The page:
The family and I were heading home from our weekly Life Group meeting. It's the time of week when we get to study the Word of God with members of our church family and develop deeper relationships with them. Mahria was driving, so I took the time to check emails in my ministry account.
My attention was immediately drawn to an email from an old and dear friend. The subject line: "I don't know if you can do this."
We first met about twenty-three years ago. We were both deputy sheriffs. He had a few years seniority on me. When we met, I had been a Christian for less than a year, and he was a worldly and cynical "Jack Mormon." In spite of the fact that he thought it was sporting fun to challenge my Christian beliefs on a daily basis, it didn't take long for us to find common ground and a friendship was born.
My friend, by the sovereign grace and will of God, would come to genuine repentance and faith in Jesus Christ--in spite of what I'm sure was a weak gospel presentation on my part. My theological inadequacies as a babe-in-the-faith just go to show that salvation is of the Lord, and not something that can be manipulated or screwed up by man.
My friend would remarry his wife, and I had the privilege of standing as his Best Man. We would attend seminary together. We both retired from the Los Angeles County Sheriff's Department to pursue full-time ministerial service. He graduated and became the associate pastor of a fine church.
The email from my friend was urgent. His dad, himself a retired deputy sheriff, is dying of cancer. The day of the email was a particularly bad day for my friend's dad--so bad that the family thought he might only have days to live. My friend made a simple and terrifying request in his email.
He is no longer in ICU. They moved him out yesterday. However, he seems to have lost his will to live since they moved him. Now, could I (and my Mom) be wrong? Yes. But, if there is anyone willing to preach the Gospel to him one last time, I would be so thankful. I know it’s a long drive. If you can’t do it, I completely understand. It could be the most miserable and brief experience of your life even if you went up there. I just can’t stop thinking about Dad spending eternity in hell. If he had any idea what that transformation will be like, he would be fighting with all of his officer safety mindset to not die.The simple request: share the gospel with my friend's dad. The terrifying request: share the gospel with my friend's dad.
I've shared the gospel with deputies in patrol cars. I've shared the gospel with people handcuffed in the backseat of my patrol car. I've shared the gospel with an LAPD officer who had me handcuffed. I've shared the gospel with the loved ones of slain officers--inside and outside of hospital settings. I've shared the gospel with the dying mother-in-law of a former gang unit partners and friend.
But this was different. For me, this was the evangelistic perfect storm.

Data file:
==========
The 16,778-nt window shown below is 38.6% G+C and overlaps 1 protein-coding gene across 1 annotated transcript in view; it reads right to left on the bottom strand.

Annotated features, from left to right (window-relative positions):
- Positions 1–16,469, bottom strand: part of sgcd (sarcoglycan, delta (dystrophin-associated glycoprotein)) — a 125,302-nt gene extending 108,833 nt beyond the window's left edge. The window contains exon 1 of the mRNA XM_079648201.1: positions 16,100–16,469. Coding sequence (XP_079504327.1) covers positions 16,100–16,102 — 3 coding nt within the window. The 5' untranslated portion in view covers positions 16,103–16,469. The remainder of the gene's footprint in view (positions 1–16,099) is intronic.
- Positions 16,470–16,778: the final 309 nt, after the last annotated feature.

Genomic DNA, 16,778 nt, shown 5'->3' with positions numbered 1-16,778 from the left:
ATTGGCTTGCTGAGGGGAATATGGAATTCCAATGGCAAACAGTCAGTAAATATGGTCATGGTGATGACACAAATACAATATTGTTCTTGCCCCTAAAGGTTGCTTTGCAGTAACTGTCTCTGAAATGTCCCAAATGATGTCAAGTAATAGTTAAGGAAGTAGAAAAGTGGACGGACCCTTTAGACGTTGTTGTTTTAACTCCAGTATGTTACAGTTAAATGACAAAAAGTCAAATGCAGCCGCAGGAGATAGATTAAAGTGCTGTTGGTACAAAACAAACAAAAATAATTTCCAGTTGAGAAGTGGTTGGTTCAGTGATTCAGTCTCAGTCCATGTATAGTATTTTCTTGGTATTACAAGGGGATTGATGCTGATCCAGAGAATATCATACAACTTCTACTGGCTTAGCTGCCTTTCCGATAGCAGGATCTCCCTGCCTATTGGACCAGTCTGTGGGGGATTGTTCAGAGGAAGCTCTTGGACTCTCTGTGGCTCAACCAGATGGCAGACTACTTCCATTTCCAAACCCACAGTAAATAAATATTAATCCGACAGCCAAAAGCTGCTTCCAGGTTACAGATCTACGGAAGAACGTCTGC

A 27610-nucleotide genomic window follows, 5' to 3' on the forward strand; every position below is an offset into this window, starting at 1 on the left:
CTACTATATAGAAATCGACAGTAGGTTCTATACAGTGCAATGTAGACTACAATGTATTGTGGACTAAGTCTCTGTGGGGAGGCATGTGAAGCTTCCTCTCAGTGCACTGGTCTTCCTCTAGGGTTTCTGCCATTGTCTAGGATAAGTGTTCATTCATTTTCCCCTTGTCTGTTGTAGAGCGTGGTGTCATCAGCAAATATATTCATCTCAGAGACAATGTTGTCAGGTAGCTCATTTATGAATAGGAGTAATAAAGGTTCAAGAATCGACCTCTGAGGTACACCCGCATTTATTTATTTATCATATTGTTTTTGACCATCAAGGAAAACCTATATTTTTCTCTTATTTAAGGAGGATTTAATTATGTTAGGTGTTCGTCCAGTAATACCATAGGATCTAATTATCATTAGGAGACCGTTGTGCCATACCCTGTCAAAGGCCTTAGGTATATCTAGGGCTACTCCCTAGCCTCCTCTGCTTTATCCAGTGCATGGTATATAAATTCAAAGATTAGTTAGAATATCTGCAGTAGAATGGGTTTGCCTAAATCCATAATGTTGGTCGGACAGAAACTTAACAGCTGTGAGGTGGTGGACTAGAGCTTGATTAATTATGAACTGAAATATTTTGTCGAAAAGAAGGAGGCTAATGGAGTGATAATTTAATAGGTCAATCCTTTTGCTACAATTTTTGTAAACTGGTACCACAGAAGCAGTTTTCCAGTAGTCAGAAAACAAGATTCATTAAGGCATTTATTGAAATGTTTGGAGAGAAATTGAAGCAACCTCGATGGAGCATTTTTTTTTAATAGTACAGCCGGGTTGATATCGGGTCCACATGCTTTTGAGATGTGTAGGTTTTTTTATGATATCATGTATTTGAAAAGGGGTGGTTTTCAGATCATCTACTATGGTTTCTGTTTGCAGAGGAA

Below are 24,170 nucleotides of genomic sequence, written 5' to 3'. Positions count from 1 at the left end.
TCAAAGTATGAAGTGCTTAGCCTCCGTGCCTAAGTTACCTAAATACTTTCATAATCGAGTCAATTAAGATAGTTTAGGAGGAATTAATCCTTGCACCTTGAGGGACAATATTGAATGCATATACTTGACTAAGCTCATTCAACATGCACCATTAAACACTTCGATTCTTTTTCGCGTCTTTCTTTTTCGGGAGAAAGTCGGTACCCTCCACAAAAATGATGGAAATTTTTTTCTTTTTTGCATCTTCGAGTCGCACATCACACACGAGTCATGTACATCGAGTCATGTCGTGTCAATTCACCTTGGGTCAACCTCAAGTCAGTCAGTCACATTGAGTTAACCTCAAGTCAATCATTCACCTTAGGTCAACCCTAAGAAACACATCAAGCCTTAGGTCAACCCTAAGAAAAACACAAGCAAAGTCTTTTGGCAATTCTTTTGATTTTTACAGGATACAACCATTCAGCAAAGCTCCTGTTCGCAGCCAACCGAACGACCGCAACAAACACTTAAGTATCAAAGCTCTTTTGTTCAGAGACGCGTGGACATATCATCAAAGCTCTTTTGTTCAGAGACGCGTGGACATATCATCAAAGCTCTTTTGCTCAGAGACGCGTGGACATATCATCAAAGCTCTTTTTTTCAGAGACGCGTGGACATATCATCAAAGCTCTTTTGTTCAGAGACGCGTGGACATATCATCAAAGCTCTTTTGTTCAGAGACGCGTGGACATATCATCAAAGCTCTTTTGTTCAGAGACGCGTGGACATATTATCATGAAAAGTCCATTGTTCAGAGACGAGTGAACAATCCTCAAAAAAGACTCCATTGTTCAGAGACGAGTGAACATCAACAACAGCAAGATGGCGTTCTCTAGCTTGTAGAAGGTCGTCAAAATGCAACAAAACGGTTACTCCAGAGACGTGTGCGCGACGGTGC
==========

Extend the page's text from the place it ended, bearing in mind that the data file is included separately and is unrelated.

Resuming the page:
My friend's dad had been a respected member of the sheriff's department. He was instrumental in the formation of our department's Special Enforcement Bureau (SEB), which is referred to as SWAT on other departments. He was, as I was told, an angry atheist. He was a dying man. He had no idea who I was. And he had no idea I might be coming to see him.
I have received several requests like the one I received from my friend--to visit a friend or loved one in the hospital, with the expressed purpose of sharing the gospel with them. More often than not, the requests come from well-intentioned brothers and sisters in Christ who wanted me to do what they were unwilling (too fearful) to do themselves. They were unwilling to get on a plane, get in a car, or get on the computer to send an email to share the gospel with their ill, injured, or dying friend or loved one.
While it may seem unusual, even cold to some, I do not fulfill such requests. I gently but firmly let the requesting person know it is their responsibility, as a follower of Christ, to share the gospel with their friends and loved ones. It is disobedient to Christ and bordering on cowardice to ask someone else to follow the command Christ has given to every Christian--to go and make disciples of every nation (Matthew 28:18-20).
My friend's request, however, was not this kind of request. He had shared the gospel with his dad on more than one occasion. My friend's request was not made with the intent to disobey Christ or to pass off to someone else what he himself was unwilling to do. He knew his dad was going to die--maybe soon. He knew what would happen to his dad if he died. He knew he would spend eternity in Hell, as the just punishment for his sins against God. And he knew he might not get to his dad before his dad past from here to eternity.
My friend asked me to go share the gospel with his dad because he loves his dad and he loves his Lord and Savior, Jesus Christ.
So, Friday afternoon I left Living Waters and made the long drive to the hospital. The drive gave me plenty of time to pray, worship and praise, and plan.
I pulled into the hospital parking lot. There I sat for what seemed like several minutes, praying more and working up the courage to get out of the car and enter the hospital. As I stepped out of the car, I decided to grab a Bible out of the trunk. I added an inscription that read:
Jim (not his real name),
Your son loves you.
TonyI placed one of my business cards inside the Bible where the inscription was written to make sure Jim would see it when he opened the Bible to remove the business card.